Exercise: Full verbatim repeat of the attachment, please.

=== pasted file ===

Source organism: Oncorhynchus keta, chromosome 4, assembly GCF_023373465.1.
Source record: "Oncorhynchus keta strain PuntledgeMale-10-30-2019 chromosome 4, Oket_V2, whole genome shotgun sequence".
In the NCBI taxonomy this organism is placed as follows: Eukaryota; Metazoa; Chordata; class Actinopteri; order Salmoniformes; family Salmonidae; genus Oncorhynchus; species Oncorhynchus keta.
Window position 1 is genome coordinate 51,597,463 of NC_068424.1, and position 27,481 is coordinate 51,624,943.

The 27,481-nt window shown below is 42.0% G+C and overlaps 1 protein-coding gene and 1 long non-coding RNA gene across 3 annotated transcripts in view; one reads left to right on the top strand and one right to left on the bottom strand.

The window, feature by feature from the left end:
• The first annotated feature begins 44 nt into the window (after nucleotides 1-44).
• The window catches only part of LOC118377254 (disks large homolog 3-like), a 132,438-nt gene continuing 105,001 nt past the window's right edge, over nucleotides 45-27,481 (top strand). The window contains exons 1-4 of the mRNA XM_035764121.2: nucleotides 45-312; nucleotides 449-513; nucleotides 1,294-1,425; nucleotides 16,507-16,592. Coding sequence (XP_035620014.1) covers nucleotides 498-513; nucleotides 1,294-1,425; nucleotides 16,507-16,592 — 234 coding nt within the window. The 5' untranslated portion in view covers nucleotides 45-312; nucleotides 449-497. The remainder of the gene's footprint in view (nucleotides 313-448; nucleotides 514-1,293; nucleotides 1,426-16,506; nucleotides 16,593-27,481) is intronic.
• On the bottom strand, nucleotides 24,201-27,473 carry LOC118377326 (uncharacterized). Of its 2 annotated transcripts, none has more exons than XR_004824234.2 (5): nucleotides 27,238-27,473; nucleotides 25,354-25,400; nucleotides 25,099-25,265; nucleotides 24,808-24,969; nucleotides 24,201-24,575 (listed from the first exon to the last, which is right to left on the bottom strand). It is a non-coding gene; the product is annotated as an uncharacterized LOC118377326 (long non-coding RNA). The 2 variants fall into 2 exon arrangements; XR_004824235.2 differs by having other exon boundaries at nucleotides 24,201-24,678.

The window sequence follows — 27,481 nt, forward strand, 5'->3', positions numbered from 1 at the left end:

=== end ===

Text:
Source organism: Oncorhynchus keta, chromosome 4, assembly GCF_023373465.1.
Source record: "Oncorhynchus keta strain PuntledgeMale-10-30-2019 chromosome 4, Oket_V2, whole genome shotgun sequence".
In the NCBI taxonomy this organism is placed as follows: Eukaryota; Metazoa; Chordata; class Actinopteri; order Salmoniformes; family Salmonidae; genus Oncorhynchus; species Oncorhynchus keta.
Window position 1 is genome coordinate 51,597,463 of NC_068424.1, and position 27,481 is coordinate 51,624,943.

The 27,481-nt window shown below is 42.0% G+C and overlaps 1 protein-coding gene and 1 long non-coding RNA gene across 3 annotated transcripts in view; one reads left to right on the top strand and one right to left on the bottom strand.

The window, feature by feature from the left end:
• The first annotated feature begins 44 nt into the window (after nucleotides 1-44).
• The window catches only part of LOC118377254 (disks large homolog 3-like), a 132,438-nt gene continuing 105,001 nt past the window's right edge, over nucleotides 45-27,481 (top strand). The window contains exons 1-4 of the mRNA XM_035764121.2: nucleotides 45-312; nucleotides 449-513; nucleotides 1,294-1,425; nucleotides 16,507-16,592. Coding sequence (XP_035620014.1) covers nucleotides 498-513; nucleotides 1,294-1,425; nucleotides 16,507-16,592 — 234 coding nt within the window. The 5' untranslated portion in view covers nucleotides 45-312; nucleotides 449-497. The remainder of the gene's footprint in view (nucleotides 313-448; nucleotides 514-1,293; nucleotides 1,426-16,506; nucleotides 16,593-27,481) is intronic.
• On the bottom strand, nucleotides 24,201-27,473 carry LOC118377326 (uncharacterized). Of its 2 annotated transcripts, none has more exons than XR_004824234.2 (5): nucleotides 27,238-27,473; nucleotides 25,354-25,400; nucleotides 25,099-25,265; nucleotides 24,808-24,969; nucleotides 24,201-24,575 (listed from the first exon to the last, which is right to left on the bottom strand). It is a non-coding gene; the product is annotated as an uncharacterized LOC118377326 (long non-coding RNA). The 2 variants fall into 2 exon arrangements; XR_004824235.2 differs by having other exon boundaries at nucleotides 24,201-24,678.

The window sequence follows — 27,481 nt, forward strand, 5'->3', positions numbered from 1 at the left end: